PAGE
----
Thursday, July 16, 2009

An Automatic Watering System Saved My Garden

Water is vital to a garden. Too much or too little water can affect your plants considerably. This is one of the great advantages of SIPs (sub-irrigated planters). The water variable is pretty much taken care of – as long as the water reservoir stays full and the potting mix does not dry out, your plants get just the amount of water they require.

This theory is all well and good if you’re around to fill the water reservoir. In the summer heat, large plants can easily use an entire reservoir of water, sometimes two. If you plan to travel at all; you’ll need a back-up plan.

Some people use irrigation drip methods, timers, or even a Hudson valve in a central water reservoir. All of these applications can work and I looked into them for my system but fortunately, Earthbox took away some of the guessing and work with their proprietary system.

Here’s where the Earthbox’s Automatic Watering System (AWS) saved my garden. I installed it a few weeks before two back to back weeks of travel – one for personal and one for work. I knew I wasn’t going to be around and needed something to get water to my plants.

I have 12 boxes and Earthbox sells a 12 box kit for $160.00. Seems a little expensive but I took in account trying to piece something together and the time it would take and thought it was well worth the price. The kit includes one regulator, 12 sensors with fill tubes, eleven black t-connectors, one white t-connector, two reducers, 100 feet of ¼ inch tubing, and 25 feet of 1/8 inch tubing. The instructions were pretty minimal but it was easy enough to figure out. This system is expandable to up to 30 boxes.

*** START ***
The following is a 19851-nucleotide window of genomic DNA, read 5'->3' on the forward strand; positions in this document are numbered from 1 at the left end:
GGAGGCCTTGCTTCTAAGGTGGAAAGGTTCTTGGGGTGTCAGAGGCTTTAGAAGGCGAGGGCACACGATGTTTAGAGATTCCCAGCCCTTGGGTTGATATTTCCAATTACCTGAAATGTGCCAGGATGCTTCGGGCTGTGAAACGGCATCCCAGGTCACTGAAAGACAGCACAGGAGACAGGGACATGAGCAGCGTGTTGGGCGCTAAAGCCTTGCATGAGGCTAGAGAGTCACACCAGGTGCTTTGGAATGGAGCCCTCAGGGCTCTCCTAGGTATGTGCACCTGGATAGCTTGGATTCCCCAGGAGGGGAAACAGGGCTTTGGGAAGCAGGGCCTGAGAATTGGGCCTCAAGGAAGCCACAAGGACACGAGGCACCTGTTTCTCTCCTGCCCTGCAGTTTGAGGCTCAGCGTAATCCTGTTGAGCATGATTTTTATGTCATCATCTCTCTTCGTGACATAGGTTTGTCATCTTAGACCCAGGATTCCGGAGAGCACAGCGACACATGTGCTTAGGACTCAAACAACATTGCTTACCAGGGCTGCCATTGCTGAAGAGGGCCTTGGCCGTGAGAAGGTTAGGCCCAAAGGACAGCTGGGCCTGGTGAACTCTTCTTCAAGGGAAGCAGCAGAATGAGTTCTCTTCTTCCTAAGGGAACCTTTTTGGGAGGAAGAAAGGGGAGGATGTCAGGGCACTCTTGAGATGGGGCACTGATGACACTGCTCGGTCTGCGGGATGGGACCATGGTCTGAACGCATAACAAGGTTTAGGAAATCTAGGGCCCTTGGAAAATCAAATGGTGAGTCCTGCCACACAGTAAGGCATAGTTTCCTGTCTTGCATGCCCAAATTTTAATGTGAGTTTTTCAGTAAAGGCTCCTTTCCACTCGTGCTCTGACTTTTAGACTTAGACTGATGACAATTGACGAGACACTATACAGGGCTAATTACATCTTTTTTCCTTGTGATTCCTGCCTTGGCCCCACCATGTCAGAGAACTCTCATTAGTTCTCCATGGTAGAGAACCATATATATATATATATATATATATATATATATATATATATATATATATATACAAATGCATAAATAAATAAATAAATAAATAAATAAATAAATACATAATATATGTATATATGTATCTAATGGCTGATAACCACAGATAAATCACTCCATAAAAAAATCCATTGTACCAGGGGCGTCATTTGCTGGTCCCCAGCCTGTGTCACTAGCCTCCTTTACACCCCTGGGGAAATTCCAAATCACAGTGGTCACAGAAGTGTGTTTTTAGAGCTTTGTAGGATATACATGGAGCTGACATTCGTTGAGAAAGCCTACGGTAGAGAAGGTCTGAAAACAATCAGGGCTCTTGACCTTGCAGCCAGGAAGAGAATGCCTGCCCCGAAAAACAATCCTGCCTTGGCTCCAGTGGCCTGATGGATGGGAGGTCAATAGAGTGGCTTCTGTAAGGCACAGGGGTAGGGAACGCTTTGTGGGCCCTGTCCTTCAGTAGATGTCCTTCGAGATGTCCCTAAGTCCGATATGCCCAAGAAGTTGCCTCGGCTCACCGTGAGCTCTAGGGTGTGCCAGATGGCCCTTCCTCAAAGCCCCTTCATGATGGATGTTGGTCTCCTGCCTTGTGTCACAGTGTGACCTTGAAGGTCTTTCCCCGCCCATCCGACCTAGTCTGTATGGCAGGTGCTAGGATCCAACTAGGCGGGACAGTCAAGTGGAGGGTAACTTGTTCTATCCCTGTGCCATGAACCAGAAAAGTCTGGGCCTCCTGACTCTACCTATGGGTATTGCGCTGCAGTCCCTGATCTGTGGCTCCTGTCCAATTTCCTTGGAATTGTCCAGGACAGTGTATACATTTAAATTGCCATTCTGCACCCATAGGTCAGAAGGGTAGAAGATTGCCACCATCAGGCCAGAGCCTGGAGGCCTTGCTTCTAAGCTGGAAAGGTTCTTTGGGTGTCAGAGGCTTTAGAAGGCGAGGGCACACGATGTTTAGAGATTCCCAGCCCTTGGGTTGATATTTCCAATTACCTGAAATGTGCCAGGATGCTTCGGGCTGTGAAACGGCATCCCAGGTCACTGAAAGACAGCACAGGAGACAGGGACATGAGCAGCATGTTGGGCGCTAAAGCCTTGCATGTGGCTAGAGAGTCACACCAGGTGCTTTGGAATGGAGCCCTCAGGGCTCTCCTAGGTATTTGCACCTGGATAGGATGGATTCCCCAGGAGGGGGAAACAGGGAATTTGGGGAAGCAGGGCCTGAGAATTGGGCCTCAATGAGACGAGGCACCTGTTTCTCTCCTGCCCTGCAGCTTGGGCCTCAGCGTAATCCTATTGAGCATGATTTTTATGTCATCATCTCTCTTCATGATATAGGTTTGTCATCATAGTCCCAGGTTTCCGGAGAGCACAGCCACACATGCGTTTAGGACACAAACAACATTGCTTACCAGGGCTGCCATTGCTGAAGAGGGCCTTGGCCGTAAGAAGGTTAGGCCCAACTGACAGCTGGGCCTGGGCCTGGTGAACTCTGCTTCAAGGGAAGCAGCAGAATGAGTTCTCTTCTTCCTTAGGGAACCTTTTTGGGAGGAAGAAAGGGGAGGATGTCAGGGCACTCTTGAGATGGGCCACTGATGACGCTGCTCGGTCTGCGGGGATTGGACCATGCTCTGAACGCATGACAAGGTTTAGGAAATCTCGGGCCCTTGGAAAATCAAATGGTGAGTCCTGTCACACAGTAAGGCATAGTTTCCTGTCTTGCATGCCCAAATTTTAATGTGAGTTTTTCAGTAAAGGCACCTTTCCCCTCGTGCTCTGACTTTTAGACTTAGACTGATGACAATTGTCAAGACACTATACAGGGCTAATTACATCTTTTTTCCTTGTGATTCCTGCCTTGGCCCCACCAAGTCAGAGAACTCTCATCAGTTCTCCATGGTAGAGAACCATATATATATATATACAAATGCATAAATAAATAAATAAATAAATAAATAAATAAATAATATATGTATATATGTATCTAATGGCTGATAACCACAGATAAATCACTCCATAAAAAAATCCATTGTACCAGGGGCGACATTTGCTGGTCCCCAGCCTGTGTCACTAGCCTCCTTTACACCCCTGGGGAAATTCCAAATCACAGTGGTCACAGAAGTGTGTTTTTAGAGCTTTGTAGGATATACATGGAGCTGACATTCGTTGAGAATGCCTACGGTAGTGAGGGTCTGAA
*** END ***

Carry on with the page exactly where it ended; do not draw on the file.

First, I installed a splitter on my water spigot so that I could have a dedicated line to the garden. I used a 25 foot RV hose, which is safe for potable water, and attached the regulator to it. I made sure to raise the regulator so that it is higher than the sensors on the boxes (picture).

Then, I ran the ¼ inch tubing along my boxes, cutting wherever I needed a break and installing a black t-connector. Then I connected the 1/8 tubing from the t-connector to the sensor that sits in the fill tube. The sensor works on pressure. If the tube is in the water, it’s happy. The moment the water level drops, the circular sensor on the top of the fill tube drips water into the box to the desired level. It’s that easy.

One thing I learned along the way was that you should use hot water to soak the tubing before attempting to install t-connectors. The hot water softens the plastic and allows you to fit the tubing over the barbed part of the connector. Once connected, the tubing cools and shrinks over the connector, forming a water tight seal. The instructions recommended oil or petroleum jelly but I would recommend against that since the ends could end up being too slippery to work with.

It works great and I don’t have to worry a bit about over or under watering, especially when I’m out of town. Another added benefit is that you won’t waste one drop of water. How’s that for conservation?


H2 said...

Nicely done, Russ. It's great to see your garden too--looks like it's producing beautifully.